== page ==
It is certainly a small difference though I imagine completely sealing off the cup would be more significant.
Thank you very much for that. Seems like barely any change in bass and lower mids which aligns with me experience I think, and if anything hand covering the back acts like an EQ filling in the hole at 1.5k region :)

I haven't been using them much but took them out for some measurements which has thrown up some interesting things:

View attachment 301041

When I measure headphones with leather pads I place a layer of foam on the flat plate, otherwise the seal is 'too good' and becomes unrepresentative of the true response. This is supported by my in-ear measurements which show that the perfect seal on the flat plate does not match the lower end response on my actual head.

However in the case of the K245 you can see that rather than just affecting just the bass, e.g. by causing roll-off when seal is breached as is typical, varying the seal tilts the entire response to about 6kHz.

With a perfect seal, which is impossible on your head (unless you're bald maybe?), you get a hefty bass boost and a big dip in the midrange. If you completely breach the seal it tilts all the way up and the response just becomes flat throughout this region. The orange trace is what I started with, and which happened to match my in-ear measurement in bass response and that 1.5kHz dip as well.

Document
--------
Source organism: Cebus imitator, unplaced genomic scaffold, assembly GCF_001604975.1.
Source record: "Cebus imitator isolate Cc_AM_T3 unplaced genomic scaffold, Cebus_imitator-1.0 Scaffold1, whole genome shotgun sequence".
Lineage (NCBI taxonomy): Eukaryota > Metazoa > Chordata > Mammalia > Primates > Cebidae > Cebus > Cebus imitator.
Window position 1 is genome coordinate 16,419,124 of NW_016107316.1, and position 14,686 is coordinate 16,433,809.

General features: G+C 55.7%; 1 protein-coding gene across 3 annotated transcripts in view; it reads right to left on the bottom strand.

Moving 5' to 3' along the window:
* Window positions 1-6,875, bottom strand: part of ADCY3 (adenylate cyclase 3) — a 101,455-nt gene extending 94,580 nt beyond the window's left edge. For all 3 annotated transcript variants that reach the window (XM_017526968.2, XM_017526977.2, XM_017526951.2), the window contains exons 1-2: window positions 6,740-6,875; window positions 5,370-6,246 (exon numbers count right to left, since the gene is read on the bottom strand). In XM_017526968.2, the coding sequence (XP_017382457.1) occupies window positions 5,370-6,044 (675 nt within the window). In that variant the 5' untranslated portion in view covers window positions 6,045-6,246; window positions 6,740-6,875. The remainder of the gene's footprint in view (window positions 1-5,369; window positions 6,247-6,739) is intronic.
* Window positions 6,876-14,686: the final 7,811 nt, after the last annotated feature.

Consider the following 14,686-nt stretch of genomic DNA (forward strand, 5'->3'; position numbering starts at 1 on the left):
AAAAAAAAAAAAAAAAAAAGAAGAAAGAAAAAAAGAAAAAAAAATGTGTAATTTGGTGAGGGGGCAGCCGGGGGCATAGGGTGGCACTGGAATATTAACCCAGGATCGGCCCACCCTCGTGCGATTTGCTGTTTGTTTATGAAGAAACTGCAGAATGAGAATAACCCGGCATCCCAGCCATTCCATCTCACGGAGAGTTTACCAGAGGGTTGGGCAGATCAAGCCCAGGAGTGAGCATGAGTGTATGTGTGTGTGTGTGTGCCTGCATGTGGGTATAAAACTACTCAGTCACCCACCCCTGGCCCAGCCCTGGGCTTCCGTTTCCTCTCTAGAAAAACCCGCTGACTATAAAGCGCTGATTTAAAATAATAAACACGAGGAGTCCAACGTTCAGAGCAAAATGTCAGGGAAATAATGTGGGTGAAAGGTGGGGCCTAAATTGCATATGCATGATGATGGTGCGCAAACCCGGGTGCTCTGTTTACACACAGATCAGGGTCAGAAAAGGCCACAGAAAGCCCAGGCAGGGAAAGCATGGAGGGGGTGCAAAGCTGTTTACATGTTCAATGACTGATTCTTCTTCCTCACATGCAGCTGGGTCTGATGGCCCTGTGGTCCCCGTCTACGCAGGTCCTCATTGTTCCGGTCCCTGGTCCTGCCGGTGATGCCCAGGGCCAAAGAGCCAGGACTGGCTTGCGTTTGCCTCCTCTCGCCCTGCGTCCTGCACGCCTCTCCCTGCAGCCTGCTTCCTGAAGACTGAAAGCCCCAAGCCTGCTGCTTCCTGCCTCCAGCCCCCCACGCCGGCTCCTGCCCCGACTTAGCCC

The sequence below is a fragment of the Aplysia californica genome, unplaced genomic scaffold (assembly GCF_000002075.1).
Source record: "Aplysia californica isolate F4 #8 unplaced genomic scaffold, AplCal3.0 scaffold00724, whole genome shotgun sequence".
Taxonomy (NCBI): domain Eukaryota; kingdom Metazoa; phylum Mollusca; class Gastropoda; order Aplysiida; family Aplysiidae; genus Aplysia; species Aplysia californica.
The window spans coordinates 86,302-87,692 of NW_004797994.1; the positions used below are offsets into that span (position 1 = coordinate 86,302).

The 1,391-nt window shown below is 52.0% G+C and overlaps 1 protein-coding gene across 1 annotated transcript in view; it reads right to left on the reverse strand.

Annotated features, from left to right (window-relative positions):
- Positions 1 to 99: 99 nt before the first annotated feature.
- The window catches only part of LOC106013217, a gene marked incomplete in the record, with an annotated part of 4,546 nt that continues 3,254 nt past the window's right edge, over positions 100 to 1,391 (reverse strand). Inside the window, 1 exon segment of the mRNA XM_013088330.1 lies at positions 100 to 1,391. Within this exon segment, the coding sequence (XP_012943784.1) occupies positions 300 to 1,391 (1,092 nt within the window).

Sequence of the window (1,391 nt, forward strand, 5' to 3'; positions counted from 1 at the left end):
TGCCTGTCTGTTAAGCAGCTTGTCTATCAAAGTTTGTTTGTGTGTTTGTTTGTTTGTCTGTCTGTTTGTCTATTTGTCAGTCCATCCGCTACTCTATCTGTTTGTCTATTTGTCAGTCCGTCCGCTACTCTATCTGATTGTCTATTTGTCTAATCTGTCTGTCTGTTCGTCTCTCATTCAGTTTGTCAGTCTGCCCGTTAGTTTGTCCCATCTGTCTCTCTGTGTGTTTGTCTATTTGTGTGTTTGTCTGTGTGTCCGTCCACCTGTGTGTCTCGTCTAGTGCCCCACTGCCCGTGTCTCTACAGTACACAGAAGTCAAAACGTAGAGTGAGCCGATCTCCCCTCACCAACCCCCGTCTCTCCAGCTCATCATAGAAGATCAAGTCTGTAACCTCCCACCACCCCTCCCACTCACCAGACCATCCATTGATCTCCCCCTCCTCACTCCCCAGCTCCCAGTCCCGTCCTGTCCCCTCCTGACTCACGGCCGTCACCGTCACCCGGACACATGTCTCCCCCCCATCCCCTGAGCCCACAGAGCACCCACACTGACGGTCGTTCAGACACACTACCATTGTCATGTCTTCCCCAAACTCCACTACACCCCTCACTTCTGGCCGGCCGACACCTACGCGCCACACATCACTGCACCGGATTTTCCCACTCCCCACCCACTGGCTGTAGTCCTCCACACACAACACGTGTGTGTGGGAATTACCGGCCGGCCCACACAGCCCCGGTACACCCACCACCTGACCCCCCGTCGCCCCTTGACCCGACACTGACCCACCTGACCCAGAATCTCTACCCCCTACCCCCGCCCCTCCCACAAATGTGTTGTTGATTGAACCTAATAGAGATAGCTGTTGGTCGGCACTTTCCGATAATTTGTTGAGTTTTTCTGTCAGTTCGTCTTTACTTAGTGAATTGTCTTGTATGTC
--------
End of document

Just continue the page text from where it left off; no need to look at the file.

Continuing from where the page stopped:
That is very interesting. That blue line has the tuck of the -2db filter at 200Hz, and from 300hz to 4K, it tracks HD6xx quite well - that is very promising.

I realize it is a complex interaction and there is no way to be sure until it is measured, but allow me ask anyway - do you think the "leakage" introduced by perforated ear pads can bring the natural response closer to that blue line? That would be a major win if it did frankly - better comfort, better out of the box tuning, better thermal management for the ears - what more one can ask! :)

The issue clearly is that with such a seal-dependent response, judging preference and designing EQ becomes very difficult. This is what I'm trying currently:

PK Fc 1350 Hz Gain 3.70 dB Q 2.200
PK Fc 200.0 Hz Gain -2.00 dB Q 1.200
PK Fc 7400 Hz Gain -6.00 dB Q 5.000